No Man’s Sky NEXT: First Impressions Of A Long Time Player

No Man’s Sky NEXT: First Impressions Of A Long Time Player

Having played No Man’s Sky since launch day, I’m what you’d call a veteran of sorts. I’ve warped more times than I’ve had hot meals, weathered countless inhospitable planets, and farmed the most exotic alien plants there are to find.

When NEXT arrived yesterday in a maelstrom of resurging hype and renewed interest, I jumped in excited to see what Hello Games had been up to for close to a year. With hundreds of hours on my main save, I thought it judicious to experience NEXT from the beginning of the game as so many first timers are. I gingerly navigated the main menu. Spent a couple of minutes admiring the now iconic loading screen where countless unexplored stars whirl past, knowing I would probably never explore the overwhelming majority of them. Then, No Man’s Sky NEXT achieved something very few games do.

No Man’s Sky NEXT: First Impressions Of A Long Time Player

I spawned on a verdant ocean planet. Azure seas stretched as far as I could see save for a few scattered islands sprouting lush red grass, which waved lackadaisical with every gentle burst of an errant breeze. A strange orange hue hung in the air amid the coy cries of a group of horned mutated mammal-like creatures grazing quietly a few meters away. They moved in unison, as would a herd. I raised my PS4’s right stick, and a ringed planet entered into view, majestic in its dominance of the firmament. The sun was slowly setting in the distance, and I was immersed, knowing I would likely invest many an hour into NEXT. It felt like a new game.

NEXT reignited the same sense of wonder and excitement felt when first firing up No Man’s Sky way back in August 2016. Uncertain of what to expect and unfathomably excited to explore, I was genuinely stirred by the epic soundtrack as I ventured forth across a planet no human being had ever seen before. NEXT was like a deja-vu on steroids.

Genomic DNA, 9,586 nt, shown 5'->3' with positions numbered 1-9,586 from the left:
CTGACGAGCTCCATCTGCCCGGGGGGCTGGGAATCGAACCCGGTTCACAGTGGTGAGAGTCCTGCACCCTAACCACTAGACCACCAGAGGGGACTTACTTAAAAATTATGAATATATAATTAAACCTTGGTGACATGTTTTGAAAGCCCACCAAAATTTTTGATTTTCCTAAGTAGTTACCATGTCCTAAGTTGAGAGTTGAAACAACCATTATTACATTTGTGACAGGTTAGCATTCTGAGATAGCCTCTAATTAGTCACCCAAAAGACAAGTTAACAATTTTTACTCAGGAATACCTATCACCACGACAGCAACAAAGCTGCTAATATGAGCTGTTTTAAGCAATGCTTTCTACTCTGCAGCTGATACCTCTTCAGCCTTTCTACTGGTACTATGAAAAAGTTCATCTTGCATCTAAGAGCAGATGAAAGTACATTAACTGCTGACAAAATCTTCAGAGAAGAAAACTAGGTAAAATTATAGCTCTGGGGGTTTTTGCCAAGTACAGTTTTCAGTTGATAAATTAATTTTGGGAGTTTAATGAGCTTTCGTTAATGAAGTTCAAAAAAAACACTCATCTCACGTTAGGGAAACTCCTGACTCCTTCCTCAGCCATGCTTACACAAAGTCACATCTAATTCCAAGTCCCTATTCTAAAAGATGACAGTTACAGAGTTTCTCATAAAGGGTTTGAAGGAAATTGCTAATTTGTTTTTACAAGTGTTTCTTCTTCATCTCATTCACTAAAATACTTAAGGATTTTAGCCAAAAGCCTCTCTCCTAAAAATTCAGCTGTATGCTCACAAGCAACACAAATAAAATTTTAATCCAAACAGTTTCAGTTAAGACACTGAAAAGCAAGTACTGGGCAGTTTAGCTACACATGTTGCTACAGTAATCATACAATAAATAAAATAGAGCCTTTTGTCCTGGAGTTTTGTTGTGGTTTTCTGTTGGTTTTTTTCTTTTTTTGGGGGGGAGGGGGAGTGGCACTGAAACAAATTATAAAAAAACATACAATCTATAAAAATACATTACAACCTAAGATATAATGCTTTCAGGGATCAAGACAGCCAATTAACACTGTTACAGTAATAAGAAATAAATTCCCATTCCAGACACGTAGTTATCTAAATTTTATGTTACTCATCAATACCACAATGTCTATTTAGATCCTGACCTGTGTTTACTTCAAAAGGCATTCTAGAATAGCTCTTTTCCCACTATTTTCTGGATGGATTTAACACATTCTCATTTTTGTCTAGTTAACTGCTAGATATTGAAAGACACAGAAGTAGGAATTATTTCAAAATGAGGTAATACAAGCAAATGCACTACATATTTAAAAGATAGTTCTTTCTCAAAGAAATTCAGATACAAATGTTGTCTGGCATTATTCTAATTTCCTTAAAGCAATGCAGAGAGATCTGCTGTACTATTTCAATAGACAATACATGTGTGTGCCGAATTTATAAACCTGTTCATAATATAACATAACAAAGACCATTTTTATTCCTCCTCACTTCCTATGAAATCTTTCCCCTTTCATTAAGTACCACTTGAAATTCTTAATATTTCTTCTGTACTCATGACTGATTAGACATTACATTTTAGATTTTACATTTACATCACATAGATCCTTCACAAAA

Visually, the game is miles better than it has ever been. The dynamic clouds, the 1970s sci-fi novel-inspired tint draped across every solar system, the terrain textures and the small changes to structures, ships, and NPCs; the amalgamation of these is a thing of beauty.

No Man’s Sky NEXT: First Impressions Of A Long Time Player

Brand new elements and crafting mechanics inject a much-needed sense of renewal for long time players as do the harsher survival requirements of the early game. These changes feel strange at first, almost counter-intuitive to the hard-earned muscle memory of countless hours of play. Getting stuff done is significantly harder in NEXT. Simply fueling your ship becomes a challenge in itself, which at first felt frustrating, but ultimately meant I spent more time on each planet, exploring and discovering the features that made them unique.

Visiting a bustling space station packed with NPCs with an actual purpose is also a moment of absolute awe for someone accustomed to the claustrophobic and lifeless interior of past builds. The inside used to feel incongruous with the grandiosity of a monolithic space station, yet now it all makes better sense. The scale seems appropriate.

No Man’s Sky NEXT: First Impressions Of A Long Time Player

Smaller changes are where a veteran player gets their fill. Quality of life changes like the ability to tag inhabited structures with a scanner may seem inconsequential to a novice but are a veritable boon for the weathered traveler. As do nanites that no longer take up valuable inventory slots, upgradeable tech, rejigged buying/selling at space stations, or the previously mind-boggling ability to build anywhere.

Animations such as sliding down embankments and the smooth third person movements are expected from novices, but impress veterans by how polished they are. With only a handful of hours under the belt, I’m confident the update is packed with similar gems just waiting to be uncovered.

As for the main feature, bar a few connection issues here and there, multiplayer is a resounding success. There’s something profoundly bonding about sitting eyeing an alien landscape with a buddy. Hello Games have captured a shared sense of purpose, and it permeates the co-op experience. Every action is for the betterment of the group. Battling together all the hardships No Man’s Sky can throw a player’s way feels like a momentous shared achievement.

No Man’s Sky NEXT: First Impressions Of A Long Time Player

NEXT has its share of bugs (try scanning a flying creature, and you’ll see what I mean, it’s nigh on impossible), but so do many fresh updates. Sean Murray confirmed a hotfix patch is already available on PC and is awaiting certification on consoles.

NEXT is about scale. Hello Games have honed in on the details, spent time tuning the finer things, extracting the ungainliness, and adding depth to a game that could sometimes be too vast to explore fully, yet too shallow to accept we couldn’t experience it all. No Man’s Sky is often a game about letting go of the developer’s guiding hand in search of personal meaning. NEXT gives us far more to play with as we embark on our unique journey through an infinite universe.

 

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